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Passivhaus: your questions answered

Having completed the first oak framed Passivhaus in the UK, and with a second just certified, we thought we would focus on this approach to building by answering some typical questions that you may have when considering ‘Passivhaus’ for your self-build.

A growing number of our clients are now seeking to improve the green credentials of their homes, meaning enquiries for Passivhaus or ‘Passive House’ are on the up.

As the fastest growing energy performance standard in the world, PassivHaus is an approach which results in exceptional standards of insulation and airtightness. So, for those of you considering building a super energy-efficient home, our Passivhaus consultant David Bryan, answers your most frequently asked questions.

What are the main features of a Passivhaus?

Exceptional levels of insulation and airtightness are the standout features, with interior comfort being the objective. Walls, floors and roofs have to achieve much better ‘u values’ compared with a house that meets standard Building Regulations.

Doors and windows must also be designed with a particular ‘u value’ to prevent gaps and draughts.

What are the key benefits of Passivhaus?

These high levels of insulation and airtightness mean a house could use up to 90% less energy compared with a house that meets standard Building Regulations. This can significantly cut heating bills and improve comfort by eliminating the cold and ensuring there is a constant supply of fresh air, while maintaining a constant temperature all year round.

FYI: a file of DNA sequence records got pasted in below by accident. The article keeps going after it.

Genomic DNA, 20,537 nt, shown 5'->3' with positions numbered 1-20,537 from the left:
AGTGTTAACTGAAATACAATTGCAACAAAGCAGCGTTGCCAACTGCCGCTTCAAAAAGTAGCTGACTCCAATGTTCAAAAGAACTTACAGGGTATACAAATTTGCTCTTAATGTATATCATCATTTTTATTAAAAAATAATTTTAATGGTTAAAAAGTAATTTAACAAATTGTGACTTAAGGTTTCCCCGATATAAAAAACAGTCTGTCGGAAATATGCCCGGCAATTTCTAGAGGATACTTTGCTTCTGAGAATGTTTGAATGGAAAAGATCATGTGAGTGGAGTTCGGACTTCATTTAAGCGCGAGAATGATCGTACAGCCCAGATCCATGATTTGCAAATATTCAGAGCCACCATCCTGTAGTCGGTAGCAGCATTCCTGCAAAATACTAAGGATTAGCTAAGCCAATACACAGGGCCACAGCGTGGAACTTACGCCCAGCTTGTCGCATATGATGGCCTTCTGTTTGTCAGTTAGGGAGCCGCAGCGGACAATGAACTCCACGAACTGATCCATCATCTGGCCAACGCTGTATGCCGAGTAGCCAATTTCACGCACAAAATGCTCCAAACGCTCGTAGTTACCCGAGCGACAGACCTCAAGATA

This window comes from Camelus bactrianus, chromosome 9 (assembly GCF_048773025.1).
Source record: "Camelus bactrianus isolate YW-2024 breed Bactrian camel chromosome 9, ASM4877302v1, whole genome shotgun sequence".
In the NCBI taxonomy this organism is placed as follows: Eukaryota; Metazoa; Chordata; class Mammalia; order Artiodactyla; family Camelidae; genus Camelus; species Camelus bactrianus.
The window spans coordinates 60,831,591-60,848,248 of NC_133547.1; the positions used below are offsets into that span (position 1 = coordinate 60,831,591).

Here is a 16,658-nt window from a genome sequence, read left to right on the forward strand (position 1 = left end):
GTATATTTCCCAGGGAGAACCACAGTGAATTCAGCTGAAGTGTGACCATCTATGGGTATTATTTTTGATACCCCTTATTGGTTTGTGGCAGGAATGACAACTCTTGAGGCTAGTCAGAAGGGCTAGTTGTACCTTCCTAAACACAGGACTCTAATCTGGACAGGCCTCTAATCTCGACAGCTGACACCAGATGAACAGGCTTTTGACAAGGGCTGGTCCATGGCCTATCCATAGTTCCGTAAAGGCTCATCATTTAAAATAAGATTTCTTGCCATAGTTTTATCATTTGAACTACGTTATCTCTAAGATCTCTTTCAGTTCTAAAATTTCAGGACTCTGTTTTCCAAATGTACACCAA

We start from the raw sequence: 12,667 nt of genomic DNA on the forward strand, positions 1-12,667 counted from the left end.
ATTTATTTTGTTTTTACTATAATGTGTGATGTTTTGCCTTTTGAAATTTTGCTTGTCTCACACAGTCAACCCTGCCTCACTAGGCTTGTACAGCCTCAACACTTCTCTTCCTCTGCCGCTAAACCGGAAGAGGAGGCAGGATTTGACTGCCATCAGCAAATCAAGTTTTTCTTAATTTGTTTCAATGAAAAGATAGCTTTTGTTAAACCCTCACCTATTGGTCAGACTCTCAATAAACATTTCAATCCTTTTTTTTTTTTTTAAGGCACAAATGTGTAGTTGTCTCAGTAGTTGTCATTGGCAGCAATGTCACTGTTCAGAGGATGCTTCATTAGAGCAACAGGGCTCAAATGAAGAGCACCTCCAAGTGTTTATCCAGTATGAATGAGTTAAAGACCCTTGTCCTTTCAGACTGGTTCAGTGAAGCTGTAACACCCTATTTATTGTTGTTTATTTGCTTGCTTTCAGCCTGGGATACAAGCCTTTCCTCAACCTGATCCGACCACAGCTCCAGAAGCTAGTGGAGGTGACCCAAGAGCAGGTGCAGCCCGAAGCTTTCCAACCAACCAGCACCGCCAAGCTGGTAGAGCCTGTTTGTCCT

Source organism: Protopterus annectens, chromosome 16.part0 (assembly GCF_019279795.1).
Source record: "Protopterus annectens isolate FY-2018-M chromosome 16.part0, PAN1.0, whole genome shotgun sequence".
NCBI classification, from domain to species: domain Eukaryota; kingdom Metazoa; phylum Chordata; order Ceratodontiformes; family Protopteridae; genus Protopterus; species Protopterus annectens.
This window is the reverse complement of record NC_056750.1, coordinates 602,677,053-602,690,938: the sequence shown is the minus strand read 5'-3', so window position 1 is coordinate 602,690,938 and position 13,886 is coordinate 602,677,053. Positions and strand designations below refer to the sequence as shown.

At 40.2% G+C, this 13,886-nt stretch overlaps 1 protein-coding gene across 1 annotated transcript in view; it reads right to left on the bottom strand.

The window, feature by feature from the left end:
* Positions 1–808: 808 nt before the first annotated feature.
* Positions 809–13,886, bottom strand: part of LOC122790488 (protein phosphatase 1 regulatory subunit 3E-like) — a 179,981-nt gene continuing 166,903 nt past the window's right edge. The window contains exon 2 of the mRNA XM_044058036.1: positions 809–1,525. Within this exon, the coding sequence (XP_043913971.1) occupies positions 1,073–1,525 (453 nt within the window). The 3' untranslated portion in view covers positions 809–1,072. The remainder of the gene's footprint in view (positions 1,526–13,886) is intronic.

Will I still need heating with a Passivhaus?

Realistically in the UK, some sort of heating source is advisable. However, very little heat that is generated will escape through the walls, floors and roofs as they’re so well insulated. This means heating input required is minimal.

Will a Passivhaus approach to house building limit my design?

Achieving the standard means working to low ratios of internal volume and wall area. In simple terms, the more corners you have in a property, the higher the ratio. Passivhaus is therefore easier to achieve with simpler house shapes but you shouldn’t let that stop you.

If you want a more complex design, it is still possible to achieve the standard but you’d have to compensate with additional features such as better performing windows and more insulation.

Will a Passivhaus cost more?

The build costs are likely to be slightly more than an average self-build, but long term, you will save through much lower energy bills.

How will my Passivhaus be assessed?

There are specialist organisations which have been approved to assess and issue PassivHaus certificates. They will follow a process involving an initial check during the design stages followed by a final and rigorous assessment based on our initial design and calculations, and evidence presented by way of comprehensive photographs of the build throughout the construction.

How do I start the process of creating a Passivhaus?

Our in-house architectural design team can advise you and evolve your ideas for a Passivhaus design.

Our team can also work with your architect and third-party construction experts to develop your Passivhaus with the added beauty of an oak frame. Our premium encapsulation (wall insulation) system, WrightWall Natural already meets Passivhaus standard in terms of u-values but we can adapt this to meet your individual requirements and ensure your property meets the required criteria.

Click here to learn more about the first oak frame Passivhaus in the UK

To learn more about Passivhaus click here or contact us by calling 01432 353 353

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